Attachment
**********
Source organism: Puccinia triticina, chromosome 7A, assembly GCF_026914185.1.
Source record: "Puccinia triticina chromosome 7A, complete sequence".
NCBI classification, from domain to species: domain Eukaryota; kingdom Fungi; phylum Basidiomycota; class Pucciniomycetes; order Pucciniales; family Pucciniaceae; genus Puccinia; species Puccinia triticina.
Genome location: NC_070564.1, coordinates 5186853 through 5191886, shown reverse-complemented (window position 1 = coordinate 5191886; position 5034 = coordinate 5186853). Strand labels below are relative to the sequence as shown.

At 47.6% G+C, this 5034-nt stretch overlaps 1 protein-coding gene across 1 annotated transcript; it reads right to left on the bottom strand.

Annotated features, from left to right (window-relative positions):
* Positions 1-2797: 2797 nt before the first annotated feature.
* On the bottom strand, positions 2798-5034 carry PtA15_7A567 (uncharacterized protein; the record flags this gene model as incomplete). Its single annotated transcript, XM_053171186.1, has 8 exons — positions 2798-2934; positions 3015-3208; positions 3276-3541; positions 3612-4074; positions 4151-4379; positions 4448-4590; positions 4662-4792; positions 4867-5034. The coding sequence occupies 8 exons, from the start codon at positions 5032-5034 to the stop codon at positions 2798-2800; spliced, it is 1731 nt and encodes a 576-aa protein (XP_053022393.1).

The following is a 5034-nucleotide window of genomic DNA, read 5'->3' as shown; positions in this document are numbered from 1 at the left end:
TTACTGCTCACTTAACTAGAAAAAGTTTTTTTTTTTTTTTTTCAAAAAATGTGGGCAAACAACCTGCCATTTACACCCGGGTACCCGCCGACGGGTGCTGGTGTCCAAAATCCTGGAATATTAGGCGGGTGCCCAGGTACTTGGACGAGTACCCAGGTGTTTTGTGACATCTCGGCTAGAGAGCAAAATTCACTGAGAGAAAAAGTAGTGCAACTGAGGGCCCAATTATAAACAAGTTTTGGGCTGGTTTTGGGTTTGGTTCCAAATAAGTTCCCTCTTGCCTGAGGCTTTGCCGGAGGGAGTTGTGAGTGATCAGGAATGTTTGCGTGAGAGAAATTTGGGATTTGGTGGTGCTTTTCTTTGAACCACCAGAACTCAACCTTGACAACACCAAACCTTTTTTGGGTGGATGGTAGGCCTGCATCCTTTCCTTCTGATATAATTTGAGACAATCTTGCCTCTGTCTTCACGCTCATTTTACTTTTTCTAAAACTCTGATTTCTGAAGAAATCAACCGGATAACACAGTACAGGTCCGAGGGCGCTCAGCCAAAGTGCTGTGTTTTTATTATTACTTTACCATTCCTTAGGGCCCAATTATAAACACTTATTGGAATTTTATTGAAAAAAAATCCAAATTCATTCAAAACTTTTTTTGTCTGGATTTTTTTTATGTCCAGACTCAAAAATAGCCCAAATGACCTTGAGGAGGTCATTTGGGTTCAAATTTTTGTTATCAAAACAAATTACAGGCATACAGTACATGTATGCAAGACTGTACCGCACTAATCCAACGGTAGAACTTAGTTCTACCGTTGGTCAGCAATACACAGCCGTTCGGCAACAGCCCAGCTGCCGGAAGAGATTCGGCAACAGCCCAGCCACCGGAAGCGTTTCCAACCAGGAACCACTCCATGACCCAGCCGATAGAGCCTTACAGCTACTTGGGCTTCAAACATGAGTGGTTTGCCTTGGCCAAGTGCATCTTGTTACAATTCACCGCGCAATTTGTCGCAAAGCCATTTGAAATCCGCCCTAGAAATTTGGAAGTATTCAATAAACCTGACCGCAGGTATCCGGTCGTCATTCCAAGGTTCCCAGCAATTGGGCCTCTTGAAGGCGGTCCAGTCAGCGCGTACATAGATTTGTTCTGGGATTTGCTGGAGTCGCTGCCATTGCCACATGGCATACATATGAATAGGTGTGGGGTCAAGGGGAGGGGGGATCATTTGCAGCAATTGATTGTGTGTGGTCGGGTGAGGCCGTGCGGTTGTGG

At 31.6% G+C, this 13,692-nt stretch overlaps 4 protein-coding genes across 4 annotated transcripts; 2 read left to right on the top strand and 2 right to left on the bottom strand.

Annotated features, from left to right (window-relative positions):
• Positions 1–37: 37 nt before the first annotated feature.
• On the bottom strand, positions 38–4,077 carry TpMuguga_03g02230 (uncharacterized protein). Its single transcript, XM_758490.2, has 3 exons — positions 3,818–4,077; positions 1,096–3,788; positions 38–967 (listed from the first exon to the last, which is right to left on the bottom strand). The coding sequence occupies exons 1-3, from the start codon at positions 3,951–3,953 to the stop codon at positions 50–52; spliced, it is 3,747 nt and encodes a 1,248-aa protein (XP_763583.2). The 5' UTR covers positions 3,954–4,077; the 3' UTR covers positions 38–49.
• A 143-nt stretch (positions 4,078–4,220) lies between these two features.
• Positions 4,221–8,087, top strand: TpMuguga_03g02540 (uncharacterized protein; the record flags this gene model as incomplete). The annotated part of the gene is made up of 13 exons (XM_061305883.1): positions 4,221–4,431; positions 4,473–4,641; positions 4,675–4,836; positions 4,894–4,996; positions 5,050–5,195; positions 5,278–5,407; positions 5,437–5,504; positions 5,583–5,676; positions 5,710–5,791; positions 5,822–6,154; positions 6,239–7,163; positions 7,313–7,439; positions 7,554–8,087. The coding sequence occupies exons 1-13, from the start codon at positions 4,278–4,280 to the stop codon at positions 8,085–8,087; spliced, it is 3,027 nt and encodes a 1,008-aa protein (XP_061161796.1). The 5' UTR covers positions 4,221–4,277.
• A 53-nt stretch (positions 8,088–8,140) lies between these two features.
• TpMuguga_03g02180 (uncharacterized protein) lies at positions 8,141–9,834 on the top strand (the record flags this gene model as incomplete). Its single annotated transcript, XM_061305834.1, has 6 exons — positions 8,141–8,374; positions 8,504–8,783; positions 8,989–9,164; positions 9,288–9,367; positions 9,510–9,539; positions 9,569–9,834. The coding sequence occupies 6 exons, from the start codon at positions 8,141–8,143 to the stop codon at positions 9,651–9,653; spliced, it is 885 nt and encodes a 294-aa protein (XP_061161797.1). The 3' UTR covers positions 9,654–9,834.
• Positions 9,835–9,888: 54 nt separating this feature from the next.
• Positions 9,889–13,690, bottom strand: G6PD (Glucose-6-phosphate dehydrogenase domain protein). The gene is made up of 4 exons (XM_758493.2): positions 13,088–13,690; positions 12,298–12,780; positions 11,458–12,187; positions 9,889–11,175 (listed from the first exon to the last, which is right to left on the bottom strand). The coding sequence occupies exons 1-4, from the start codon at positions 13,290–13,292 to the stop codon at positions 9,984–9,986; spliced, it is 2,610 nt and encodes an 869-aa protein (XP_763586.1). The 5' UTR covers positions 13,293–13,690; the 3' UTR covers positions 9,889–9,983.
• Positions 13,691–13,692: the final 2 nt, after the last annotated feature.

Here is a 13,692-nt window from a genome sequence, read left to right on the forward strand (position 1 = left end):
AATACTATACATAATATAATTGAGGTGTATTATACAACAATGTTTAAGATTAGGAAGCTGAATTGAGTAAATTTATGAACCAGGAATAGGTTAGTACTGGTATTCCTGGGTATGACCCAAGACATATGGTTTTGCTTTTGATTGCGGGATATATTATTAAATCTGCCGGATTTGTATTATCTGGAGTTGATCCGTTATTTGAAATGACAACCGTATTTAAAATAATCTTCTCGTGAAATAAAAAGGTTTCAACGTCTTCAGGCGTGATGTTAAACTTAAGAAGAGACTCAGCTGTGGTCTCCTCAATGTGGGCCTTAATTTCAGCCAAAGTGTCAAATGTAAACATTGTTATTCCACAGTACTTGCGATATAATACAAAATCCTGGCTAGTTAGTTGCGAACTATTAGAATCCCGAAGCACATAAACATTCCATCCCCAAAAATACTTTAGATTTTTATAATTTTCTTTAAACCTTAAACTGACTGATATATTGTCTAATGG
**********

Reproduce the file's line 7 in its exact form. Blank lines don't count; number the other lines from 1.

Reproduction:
* Positions 1-2797: 2797 nt before the first annotated feature.